The present inventors first removed impurities from the phase equilibrium apparatus with the aid of a vacuum pump, put an aqueous phenol solution into an equilibrium cell(1), and maintained at a constant temperature lower than that of experimentation by about 5° C. Then, carbon dioxide was pressurized to reach a constant pressure using high pressure valves of the pressurization part, and a magnetic spin bar placed in the interior of the cell(1) was rotated to initiate a clathrate-forming reaction. After stirring for about 1 to 4 hrs, the formation of a solid phenol clathrate was observed by the naked eye. When the reaction was carried out to some extent, the level of the clathrate was checked, while slowly elevating the temperature to a predicted value. When the level of the phenol clathrate was maintained constantly for about 8 hrs, an equilibrium value was taken, and components which exist in the respective phases were analyzed using the gas chromatograph(4).

Three-phase, i.e., vapour-liquid water-hydrate, equilibria for the binary water-carbon dioxide system were measured using the phase equilibrium apparatus. As can be seen in the results(- - .quadrature. - - ) of FIG. 2, the dissociation pressures at the temperature of 2.2°, 4.6°, 6.9°, 9.2° and 10.1° C. were determined as 15.6, 21.0, 28.2 and 45.2 bar, respectively.

Three-phase, i.e., vapour-liquid phenol-clathrate, equilibria for the binary phenol-carbon dioxide system were determined: the dissociation pressures at the temperature of 41.0°, 42.4°, 43.5°, 44.6°, 45.6°, 45.9°, 46.0° and 46.1° C. were 21.0, 25.1, 30.3, 39.5, 51.6, 63.1, 73.1 and 99.2 bar, respectively, which were depicted as (- - .box-solid. - - ) in FIG. 2.

Four-phase, i.e., vapour-liquid water-liquid phenol-clathrate, equilibria for the ternary phenol-water-carbon dioxide system were determined: the dissociation pressures at the temperature of 16.9°, 18.7°, 20.0°, 20.4° and 20.5° C. were 15.0, 20.8, 30.0, 42.5 and 57.2 bar, respectively, which were depicted as (- - .circle-solid. - - ).in FIG. 2, wherein the result of 57.2 bar at 20.5° C. is a quintuple point at which five phases of vapour-liquid water-liquid phenol-liquid carbon dioxide-clathrate coexist.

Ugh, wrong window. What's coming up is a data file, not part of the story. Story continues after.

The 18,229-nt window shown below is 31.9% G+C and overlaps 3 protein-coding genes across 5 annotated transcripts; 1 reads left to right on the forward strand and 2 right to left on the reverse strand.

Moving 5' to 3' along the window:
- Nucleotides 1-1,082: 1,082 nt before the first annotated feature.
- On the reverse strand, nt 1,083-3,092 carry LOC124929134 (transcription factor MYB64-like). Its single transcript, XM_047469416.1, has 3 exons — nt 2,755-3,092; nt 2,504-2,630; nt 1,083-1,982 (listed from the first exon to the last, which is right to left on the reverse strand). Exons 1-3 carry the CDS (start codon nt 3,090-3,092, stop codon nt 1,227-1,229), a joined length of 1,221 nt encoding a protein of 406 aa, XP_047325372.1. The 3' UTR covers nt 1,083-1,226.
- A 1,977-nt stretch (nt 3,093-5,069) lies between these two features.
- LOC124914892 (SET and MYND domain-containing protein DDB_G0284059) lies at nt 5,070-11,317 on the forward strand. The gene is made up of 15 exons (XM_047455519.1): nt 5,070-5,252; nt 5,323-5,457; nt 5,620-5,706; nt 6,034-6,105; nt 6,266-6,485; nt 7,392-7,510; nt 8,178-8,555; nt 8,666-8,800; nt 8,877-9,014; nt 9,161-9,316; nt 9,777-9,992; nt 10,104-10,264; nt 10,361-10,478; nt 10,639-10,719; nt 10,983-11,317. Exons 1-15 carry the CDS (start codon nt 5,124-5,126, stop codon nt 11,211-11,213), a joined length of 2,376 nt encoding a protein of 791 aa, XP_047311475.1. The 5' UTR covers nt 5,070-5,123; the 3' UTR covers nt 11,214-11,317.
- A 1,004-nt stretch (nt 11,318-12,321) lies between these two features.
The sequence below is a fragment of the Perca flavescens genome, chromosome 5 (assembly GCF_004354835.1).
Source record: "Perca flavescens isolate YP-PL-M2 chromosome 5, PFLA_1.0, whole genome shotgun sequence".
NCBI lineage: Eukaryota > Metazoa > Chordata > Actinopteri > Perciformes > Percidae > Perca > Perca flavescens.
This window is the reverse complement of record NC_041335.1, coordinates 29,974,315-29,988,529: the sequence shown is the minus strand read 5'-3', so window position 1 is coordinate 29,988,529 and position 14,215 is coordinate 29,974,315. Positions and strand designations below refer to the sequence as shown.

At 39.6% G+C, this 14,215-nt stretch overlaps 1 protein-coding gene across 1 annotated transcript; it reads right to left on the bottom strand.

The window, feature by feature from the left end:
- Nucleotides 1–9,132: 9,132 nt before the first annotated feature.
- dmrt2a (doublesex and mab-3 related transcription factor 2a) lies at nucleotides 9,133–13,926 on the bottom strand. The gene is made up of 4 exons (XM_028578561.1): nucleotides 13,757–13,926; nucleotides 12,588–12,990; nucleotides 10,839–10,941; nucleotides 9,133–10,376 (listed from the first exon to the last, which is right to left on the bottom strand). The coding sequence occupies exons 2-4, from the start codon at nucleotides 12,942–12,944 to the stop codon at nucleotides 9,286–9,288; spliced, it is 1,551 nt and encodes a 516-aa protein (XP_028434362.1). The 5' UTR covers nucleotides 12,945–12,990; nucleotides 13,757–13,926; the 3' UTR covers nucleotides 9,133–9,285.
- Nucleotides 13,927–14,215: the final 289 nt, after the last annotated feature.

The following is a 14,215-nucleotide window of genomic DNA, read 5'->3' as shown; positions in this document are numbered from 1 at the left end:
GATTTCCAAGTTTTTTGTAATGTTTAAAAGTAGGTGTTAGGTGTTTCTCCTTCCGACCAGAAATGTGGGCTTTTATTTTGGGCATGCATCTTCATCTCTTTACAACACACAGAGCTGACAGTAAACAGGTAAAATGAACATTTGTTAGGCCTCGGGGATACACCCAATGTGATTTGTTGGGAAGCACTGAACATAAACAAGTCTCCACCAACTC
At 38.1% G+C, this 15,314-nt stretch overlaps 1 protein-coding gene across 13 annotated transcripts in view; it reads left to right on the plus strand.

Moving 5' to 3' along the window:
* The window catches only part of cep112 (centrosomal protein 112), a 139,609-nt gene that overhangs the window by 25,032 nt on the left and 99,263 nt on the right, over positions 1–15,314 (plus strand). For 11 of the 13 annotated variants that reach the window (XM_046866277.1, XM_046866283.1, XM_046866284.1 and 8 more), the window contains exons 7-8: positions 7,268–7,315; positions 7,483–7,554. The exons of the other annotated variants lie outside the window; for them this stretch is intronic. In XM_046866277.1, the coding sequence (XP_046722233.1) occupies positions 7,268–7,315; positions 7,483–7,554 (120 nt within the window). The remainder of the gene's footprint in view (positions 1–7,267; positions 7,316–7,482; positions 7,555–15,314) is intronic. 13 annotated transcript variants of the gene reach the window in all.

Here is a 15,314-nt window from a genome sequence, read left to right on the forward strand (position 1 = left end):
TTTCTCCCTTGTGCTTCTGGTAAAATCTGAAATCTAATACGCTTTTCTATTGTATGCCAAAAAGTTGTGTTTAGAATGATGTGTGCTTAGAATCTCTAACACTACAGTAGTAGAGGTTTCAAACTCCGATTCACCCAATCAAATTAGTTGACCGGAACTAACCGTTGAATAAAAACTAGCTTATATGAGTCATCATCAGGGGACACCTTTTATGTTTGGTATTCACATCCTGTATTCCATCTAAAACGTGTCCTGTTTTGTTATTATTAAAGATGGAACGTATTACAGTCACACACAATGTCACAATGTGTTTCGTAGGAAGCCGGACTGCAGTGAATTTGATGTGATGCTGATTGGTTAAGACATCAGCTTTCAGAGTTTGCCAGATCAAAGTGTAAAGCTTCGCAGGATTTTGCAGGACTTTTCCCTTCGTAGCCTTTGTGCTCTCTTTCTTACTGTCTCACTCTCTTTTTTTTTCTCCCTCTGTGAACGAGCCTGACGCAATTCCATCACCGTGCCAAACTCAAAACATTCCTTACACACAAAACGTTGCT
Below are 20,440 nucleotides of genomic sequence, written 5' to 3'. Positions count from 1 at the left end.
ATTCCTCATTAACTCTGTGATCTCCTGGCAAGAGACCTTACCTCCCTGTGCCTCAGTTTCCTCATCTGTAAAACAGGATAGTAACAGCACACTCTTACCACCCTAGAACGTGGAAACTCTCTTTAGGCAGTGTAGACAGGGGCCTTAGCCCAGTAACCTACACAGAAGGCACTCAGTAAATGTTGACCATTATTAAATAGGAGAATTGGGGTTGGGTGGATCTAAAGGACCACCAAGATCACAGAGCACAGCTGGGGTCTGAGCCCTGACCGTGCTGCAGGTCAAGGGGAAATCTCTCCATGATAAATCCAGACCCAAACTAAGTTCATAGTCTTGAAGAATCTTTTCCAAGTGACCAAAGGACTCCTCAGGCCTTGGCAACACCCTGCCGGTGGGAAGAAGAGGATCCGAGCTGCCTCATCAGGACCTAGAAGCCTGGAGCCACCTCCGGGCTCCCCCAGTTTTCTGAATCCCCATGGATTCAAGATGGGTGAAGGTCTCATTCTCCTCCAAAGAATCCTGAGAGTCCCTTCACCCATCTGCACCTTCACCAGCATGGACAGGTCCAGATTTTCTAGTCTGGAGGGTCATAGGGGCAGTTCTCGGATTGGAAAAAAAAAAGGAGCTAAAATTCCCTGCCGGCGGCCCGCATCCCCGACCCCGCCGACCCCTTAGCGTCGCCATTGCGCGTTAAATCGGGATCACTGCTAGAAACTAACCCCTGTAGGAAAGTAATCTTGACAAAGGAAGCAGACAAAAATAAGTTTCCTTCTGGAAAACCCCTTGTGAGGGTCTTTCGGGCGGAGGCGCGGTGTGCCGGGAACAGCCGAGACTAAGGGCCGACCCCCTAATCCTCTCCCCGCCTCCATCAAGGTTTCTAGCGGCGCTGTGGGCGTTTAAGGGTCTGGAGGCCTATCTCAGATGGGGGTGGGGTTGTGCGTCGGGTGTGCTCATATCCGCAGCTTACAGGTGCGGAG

Four-phase, i.e., vapour-liquid water-liquid carbon dioxide-clathrate, equilibria for the ternary phenol-water-carbon dioxide system were determined: the equilibrium pressures at the temperature of 12.1°, 14.0°, 15.9°, 17.9° and 20.0° C. were 47.2, 49.3, 51.5, 54.0 and 56.5 bar, respectively, which were depicted as (- - .largecircle. - - ) in FIG. 2.

Finally, four-phase, i.e., vapour-liquid water-liquid phenol-liquid carbon dioxide, equilibria for the ternary phenol-water-carbon dioxide system were determined: the equilibrium pressures at the temperature of 21.9°, 23.8°, 25.8°, 27.7°, 29.6°, 31.4°, 33.8° and 34.1° C. were 59.0, 61.7, 64.4, 67.2, 70.0, 72.7, 76.6 and 77.2 bar, respectively, which were depicted as in FIG. 2, wherein the result of 77.2 bar at 34.1° C. represents a critical end point at which the liquid phase and vapour phase of carbon dioxide join with each other.

From the results above, it can be concluded that: a solid phenol clathrate exists in a stable state under the temperature of from 0° to 43° C. and the pressure of from 15 to 100 bar; and, in order to separate and purify phenol in an aqueous phenol solution, it is preferable to conduct the separation under the temperature of from 0° to 20° C. and the pressure condition of from 15 to 45 bar.

EXAMPLE 2

Concentration of phenol which exists in the respective phase was measured with the aid of gas chromatograph installed at the phase equilibrium apparatus employed in Example 1, while elevating temperature under an isobaric condition of 30 bar. At this time, temperature at the phase equilibrium point at which vapour phase-water liquid phase-hydrate-clathrate coexist was maintained at 6.2° C., temperature at the phase equilibrium point at which vapour phase-water liquid phase-clathrate coexist was maintained at 6.5, 8.8, 10.8, 12.4, 14.7 and 16.6° C., and temperature at the phase equilibrium at which vapour phase-water liquid phase-phenol liquid phase coexist was maintained at 30.02° and 40.0° C., respectively. The phenol concentrations measured at the above temperatures were depicted as (- - .circle-solid. - - ) in FIG. 3.

FIG. 3 represents a phase equilibrium diagram for a composition of water and phenol from which carbon dioxide is removed from the respective phases, where a phase equilibrium diagram for water-phenol two phases which exist under atmospheric pressure was also depicted as (- - .largecircle. - - ). As shown in FIG. 3, it is clearly determined that: when the content of phenol in an aqueous phenol solution ranges from 0.6 to 100 mole %, 100 mole % of a solid phenol and 0.6 mole % of an aqueous phenol solution can be obtained at the temperature of 6° to 20.0° C. under a pressure of 30 bar.

As clearly illustrated and demonstrated above, according to the method of separating phenol of the present invention, phenol can be separated from the highly concentrated phenol solution without employing solvent or post-treatment step, finally to give 100 mole % of a solid phenol and 0.6 mole % of an aqueous phenol solution by employing only one step. Moreover, since the method is carried out at the temperature of below room temperature without excess energy consumption, the separation of phenol can be made in a simple and economical manner.